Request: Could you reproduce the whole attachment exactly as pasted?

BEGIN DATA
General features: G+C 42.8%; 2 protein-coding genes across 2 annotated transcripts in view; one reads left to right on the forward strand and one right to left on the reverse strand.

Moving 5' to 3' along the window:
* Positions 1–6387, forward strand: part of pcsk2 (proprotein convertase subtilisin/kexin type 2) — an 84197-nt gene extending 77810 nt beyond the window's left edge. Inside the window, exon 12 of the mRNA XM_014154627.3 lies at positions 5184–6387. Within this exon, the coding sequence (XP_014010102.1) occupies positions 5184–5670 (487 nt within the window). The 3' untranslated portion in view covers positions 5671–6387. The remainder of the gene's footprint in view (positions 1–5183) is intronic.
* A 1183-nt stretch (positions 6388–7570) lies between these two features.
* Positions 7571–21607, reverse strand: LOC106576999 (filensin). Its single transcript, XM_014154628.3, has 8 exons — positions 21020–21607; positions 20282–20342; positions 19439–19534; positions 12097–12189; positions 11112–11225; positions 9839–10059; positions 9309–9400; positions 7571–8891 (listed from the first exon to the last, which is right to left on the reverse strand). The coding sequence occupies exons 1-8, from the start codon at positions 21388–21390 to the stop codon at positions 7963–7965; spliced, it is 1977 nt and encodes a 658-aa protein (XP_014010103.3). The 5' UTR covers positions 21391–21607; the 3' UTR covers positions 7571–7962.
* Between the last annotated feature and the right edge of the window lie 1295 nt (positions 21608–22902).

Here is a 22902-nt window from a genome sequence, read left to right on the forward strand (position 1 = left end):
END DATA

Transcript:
General features: G+C 42.8%; 2 protein-coding genes across 2 annotated transcripts in view; one reads left to right on the forward strand and one right to left on the reverse strand.

Moving 5' to 3' along the window:
* Positions 1–6387, forward strand: part of pcsk2 (proprotein convertase subtilisin/kexin type 2) — an 84197-nt gene extending 77810 nt beyond the window's left edge. Inside the window, exon 12 of the mRNA XM_014154627.3 lies at positions 5184–6387. Within this exon, the coding sequence (XP_014010102.1) occupies positions 5184–5670 (487 nt within the window). The 3' untranslated portion in view covers positions 5671–6387. The remainder of the gene's footprint in view (positions 1–5183) is intronic.
* A 1183-nt stretch (positions 6388–7570) lies between these two features.
* Positions 7571–21607, reverse strand: LOC106576999 (filensin). Its single transcript, XM_014154628.3, has 8 exons — positions 21020–21607; positions 20282–20342; positions 19439–19534; positions 12097–12189; positions 11112–11225; positions 9839–10059; positions 9309–9400; positions 7571–8891 (listed from the first exon to the last, which is right to left on the reverse strand). The coding sequence occupies exons 1-8, from the start codon at positions 21388–21390 to the stop codon at positions 7963–7965; spliced, it is 1977 nt and encodes a 658-aa protein (XP_014010103.3). The 5' UTR covers positions 21391–21607; the 3' UTR covers positions 7571–7962.
* Between the last annotated feature and the right edge of the window lie 1295 nt (positions 21608–22902).

Here is a 22902-nt window from a genome sequence, read left to right on the forward strand (position 1 = left end):